• HELECTRICITY
    • H02GENERATION; CONVERSION OR DISTRIBUTION OF ELECTRIC POWER
    • H02MAPPARATUS FOR CONVERSION BETWEEN AC AND AC, BETWEEN AC AND DC, OR BETWEEN DC AND DC, AND FOR USE WITH MAINS OR SIMILAR POWER SUPPLY SYSTEMS; CONVERSION OF DC OR AC INPUT POWER INTO SURGE OUTPUT POWER; CONTROL OR REGULATION THEREOF
    • H02M1/00Details of apparatus for conversion
    • H02M2001/0003Details of control, feedback and regulation circuits
    • H02M2001/0032Control circuits allowing low power mode operation, e.g. "standby"
    • H02M2001/0035Control circuits allowing low power mode operation, e.g. "standby" by burst mode control
    • HELECTRICITY
    • H02GENERATION; CONVERSION OR DISTRIBUTION OF ELECTRIC POWER
    • H02MAPPARATUS FOR CONVERSION BETWEEN AC AND AC, BETWEEN AC AND DC, OR BETWEEN DC AND DC, AND FOR USE WITH MAINS OR SIMILAR POWER SUPPLY SYSTEMS; CONVERSION OF DC OR AC INPUT POWER INTO SURGE OUTPUT POWER; CONTROL OR REGULATION THEREOF
    • H02M1/00Details of apparatus for conversion
    • H02M2001/0048Circuits or arrangements for reducing losses
    • H02M2001/0054Transistor switching losses
    • YGENERAL TAGGING OF NEW TECHNOLOGICAL DEVELOPMENTS; GENERAL TAGGING OF CROSS-SECTIONAL TECHNOLOGIES SPANNING OVER SEVERAL SECTIONS OF THE IPC; TECHNICAL SUBJECTS COVERED BY FORMER USPC CROSS-REFERENCE ART COLLECTIONS [XRACs] AND DIGESTS
    • Y02TECHNOLOGIES OR APPLICATIONS FOR MITIGATION OR ADAPTATION AGAINST CLIMATE CHANGE
    • Y02BCLIMATE CHANGE MITIGATION TECHNOLOGIES RELATED TO BUILDINGS, e.g. HOUSING, HOUSE APPLIANCES OR RELATED END-USER APPLICATIONS
    • Y02B70/00Technologies for an efficient end-user side electric power management and consumption
    • Y02B70/10Technologies improving the efficiency by using switched-mode power supplies [SMPS], i.e. efficient power electronics conversion
    • Y02B70/14Reduction of losses in power supplies
    • Y02B70/1416Converters benefiting from a resonance, e.g. resonant or quasi-resonant converters
    • Y02B70/1433Converters benefiting from a resonance, e.g. resonant or quasi-resonant converters in galvanically isolated DC/DC converters
    • YGENERAL TAGGING OF NEW TECHNOLOGICAL DEVELOPMENTS; GENERAL TAGGING OF CROSS-SECTIONAL TECHNOLOGIES SPANNING OVER SEVERAL SECTIONS OF THE IPC; TECHNICAL SUBJECTS COVERED BY FORMER USPC CROSS-REFERENCE ART COLLECTIONS [XRACs] AND DIGESTS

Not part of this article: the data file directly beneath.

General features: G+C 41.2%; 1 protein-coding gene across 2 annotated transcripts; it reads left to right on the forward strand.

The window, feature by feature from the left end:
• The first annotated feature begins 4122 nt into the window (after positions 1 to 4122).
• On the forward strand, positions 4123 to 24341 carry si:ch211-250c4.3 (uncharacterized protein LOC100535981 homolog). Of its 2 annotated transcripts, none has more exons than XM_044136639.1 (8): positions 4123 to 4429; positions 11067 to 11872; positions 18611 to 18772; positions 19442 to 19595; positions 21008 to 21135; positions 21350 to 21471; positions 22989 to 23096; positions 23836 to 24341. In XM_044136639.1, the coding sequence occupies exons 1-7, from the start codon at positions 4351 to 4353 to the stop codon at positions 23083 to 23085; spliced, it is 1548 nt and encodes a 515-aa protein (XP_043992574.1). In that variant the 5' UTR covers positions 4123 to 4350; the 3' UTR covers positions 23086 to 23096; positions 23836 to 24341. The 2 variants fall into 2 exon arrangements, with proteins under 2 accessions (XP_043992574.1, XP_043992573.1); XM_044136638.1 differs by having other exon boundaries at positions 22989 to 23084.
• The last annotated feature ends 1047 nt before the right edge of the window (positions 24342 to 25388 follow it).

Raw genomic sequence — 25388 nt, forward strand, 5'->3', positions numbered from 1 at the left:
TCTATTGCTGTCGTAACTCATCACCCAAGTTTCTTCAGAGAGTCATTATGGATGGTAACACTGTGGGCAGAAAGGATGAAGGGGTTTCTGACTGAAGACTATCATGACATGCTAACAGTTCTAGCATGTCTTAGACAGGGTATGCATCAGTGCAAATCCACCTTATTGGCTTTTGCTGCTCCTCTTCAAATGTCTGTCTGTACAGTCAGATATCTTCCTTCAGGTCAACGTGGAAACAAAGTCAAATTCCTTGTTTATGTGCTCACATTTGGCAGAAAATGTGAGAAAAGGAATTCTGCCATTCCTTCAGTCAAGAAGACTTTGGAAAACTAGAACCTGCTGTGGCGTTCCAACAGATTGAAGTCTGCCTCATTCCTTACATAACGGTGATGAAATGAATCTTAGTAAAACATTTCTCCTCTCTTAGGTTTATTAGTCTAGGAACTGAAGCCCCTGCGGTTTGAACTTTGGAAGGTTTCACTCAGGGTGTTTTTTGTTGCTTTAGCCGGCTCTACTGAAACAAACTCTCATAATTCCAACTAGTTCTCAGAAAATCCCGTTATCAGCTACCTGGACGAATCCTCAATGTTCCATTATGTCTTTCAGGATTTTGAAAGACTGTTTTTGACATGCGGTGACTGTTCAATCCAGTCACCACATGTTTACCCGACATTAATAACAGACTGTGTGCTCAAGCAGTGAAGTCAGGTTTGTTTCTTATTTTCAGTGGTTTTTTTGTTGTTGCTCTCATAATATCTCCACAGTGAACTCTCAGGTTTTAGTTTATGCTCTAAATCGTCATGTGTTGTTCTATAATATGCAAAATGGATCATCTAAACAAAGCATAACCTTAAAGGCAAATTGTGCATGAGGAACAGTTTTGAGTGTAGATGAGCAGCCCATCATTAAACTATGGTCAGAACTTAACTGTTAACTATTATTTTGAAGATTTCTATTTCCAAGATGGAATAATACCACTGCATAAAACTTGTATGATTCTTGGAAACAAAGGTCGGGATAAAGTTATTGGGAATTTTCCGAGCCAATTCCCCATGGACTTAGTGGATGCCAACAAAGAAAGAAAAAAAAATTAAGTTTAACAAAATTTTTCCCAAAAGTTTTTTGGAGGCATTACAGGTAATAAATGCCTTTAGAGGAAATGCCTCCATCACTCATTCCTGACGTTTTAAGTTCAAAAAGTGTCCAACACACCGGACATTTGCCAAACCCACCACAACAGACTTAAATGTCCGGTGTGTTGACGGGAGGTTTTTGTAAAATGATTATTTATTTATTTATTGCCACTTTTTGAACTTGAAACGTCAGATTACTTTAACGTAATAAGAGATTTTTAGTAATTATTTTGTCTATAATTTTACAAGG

• Y02TECHNOLOGIES OR APPLICATIONS FOR MITIGATION OR ADAPTATION AGAINST CLIMATE CHANGE
    • Y02BCLIMATE CHANGE MITIGATION TECHNOLOGIES RELATED TO BUILDINGS, e.g. HOUSING, HOUSE APPLIANCES OR RELATED END-USER APPLICATIONS
    • Y02B70/00Technologies for an efficient end-user side electric power management and consumption
    • Y02B70/10Technologies improving the efficiency by using switched-mode power supplies [SMPS], i.e. efficient power electronics conversion
    • Y02B70/16Efficient standby or energy saving modes, e.g. detecting absence of load or auto-off

Abstract

A method of controlling a switching converter and a related controller suitable for the switching converter allow to implement a burst-mode functioning without generating acoustic noise and with a relevantly reduced ripple of the regulated DC voltage or current provided in output to a supplied load. The method includes sensing the difference between the error signal and the burst-stop threshold at the beginning of a burst period. If the error signal has surpassed (either upwards or downwards) the burst-stop threshold, the method sets the switching stage in a high impedance state at a new active edge of a clock signal, keeps the switching stage in the high impedance state for an integer number of cycles of the clock signal, and re-enables the switching stage to switch the energy tank circuit up to the end of the burst period. The integer number is determined based on the difference between the error signal and the burst-stop threshold.

Description

BACKGROUND

1. Technical Field

This disclosure relates to switching converters and more particularly to a method of controlling a switching converter in burst mode, a controller for implementing the method and a related switching converter.

2. Description of the Related Art

Switching converters are widely used in the field of power supply devices because of their performances in supplying high loads with a regulated voltage or current. They are characterized by a high switching frequency and, for reducing potentially large periodic losses at turn ON and OFF of the switches, numerous converters use a resonant tank circuit to reduce switching losses through zero-voltage switching or zero-current switching techniques.

A basic fed-back architecture of a switching converter is depicted in FIG. 1. It has a forward path and a feedback path, the forward path comprising:

    • a switching stage SS receiving in input an unregulated voltage VIN,
    • an energy tank circuit TC, that may be for example an LLC circuit, or a LCC circuit, or a LC circuit, configured to be driven by the switching stage SS,
    • an optional isolation interface IB, that may be for example a transformer,
    • a rectifier REC of the oscillating voltage made available by the isolation interface IB, and
    • a low-pass filter LPF that generates a regulated DC output voltage or current Σout delivered to a supplied load RL;

the feedback path comprising: